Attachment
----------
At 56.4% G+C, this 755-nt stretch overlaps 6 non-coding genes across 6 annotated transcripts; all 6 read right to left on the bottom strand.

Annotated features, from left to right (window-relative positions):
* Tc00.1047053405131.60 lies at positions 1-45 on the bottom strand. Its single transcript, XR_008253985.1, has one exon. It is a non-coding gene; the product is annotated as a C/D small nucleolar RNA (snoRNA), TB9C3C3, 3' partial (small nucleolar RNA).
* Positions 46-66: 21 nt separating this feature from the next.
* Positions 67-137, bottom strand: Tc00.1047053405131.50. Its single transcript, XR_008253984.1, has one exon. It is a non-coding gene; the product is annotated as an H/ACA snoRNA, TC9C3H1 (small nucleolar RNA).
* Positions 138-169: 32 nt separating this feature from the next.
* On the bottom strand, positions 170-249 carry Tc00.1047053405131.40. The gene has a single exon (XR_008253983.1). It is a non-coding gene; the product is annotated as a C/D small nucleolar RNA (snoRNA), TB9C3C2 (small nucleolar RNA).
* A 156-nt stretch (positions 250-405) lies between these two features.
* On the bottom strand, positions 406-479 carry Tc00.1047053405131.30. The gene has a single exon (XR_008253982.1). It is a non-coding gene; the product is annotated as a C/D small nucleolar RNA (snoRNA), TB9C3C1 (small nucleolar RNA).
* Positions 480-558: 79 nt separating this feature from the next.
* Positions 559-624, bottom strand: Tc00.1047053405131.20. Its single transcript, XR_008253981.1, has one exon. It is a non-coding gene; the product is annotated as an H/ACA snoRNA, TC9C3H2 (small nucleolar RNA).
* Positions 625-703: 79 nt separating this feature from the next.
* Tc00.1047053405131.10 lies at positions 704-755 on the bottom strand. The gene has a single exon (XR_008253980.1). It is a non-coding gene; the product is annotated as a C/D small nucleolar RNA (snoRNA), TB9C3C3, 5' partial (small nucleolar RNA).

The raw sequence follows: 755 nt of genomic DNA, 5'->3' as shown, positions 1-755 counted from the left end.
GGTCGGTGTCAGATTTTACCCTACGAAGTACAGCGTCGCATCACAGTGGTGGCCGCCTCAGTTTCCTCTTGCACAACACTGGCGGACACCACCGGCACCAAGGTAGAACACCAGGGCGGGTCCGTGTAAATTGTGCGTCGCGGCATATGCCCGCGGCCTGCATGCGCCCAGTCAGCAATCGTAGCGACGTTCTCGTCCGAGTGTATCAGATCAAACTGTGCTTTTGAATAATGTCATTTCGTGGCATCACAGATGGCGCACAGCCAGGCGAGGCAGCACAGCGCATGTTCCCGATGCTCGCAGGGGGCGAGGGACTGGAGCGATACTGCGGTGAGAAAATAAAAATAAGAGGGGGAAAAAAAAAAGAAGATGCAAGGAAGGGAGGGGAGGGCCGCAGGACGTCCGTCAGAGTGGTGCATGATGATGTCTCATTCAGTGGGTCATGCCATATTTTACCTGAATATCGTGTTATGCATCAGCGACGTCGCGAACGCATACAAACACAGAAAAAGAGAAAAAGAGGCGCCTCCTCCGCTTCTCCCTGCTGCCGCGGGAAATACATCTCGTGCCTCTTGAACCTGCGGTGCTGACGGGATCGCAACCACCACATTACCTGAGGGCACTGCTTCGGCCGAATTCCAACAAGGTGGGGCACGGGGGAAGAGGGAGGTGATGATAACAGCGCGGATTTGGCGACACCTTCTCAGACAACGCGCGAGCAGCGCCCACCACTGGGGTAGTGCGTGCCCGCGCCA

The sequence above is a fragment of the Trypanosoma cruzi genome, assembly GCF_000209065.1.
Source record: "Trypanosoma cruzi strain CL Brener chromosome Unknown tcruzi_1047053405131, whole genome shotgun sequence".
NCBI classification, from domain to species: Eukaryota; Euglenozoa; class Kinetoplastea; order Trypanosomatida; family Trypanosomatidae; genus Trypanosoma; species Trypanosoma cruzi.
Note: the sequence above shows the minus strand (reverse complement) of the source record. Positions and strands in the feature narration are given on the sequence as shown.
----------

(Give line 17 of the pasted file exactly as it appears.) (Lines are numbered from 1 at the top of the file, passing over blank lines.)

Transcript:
Source record: "Trypanosoma cruzi strain CL Brener chromosome Unknown tcruzi_1047053405131, whole genome shotgun sequence".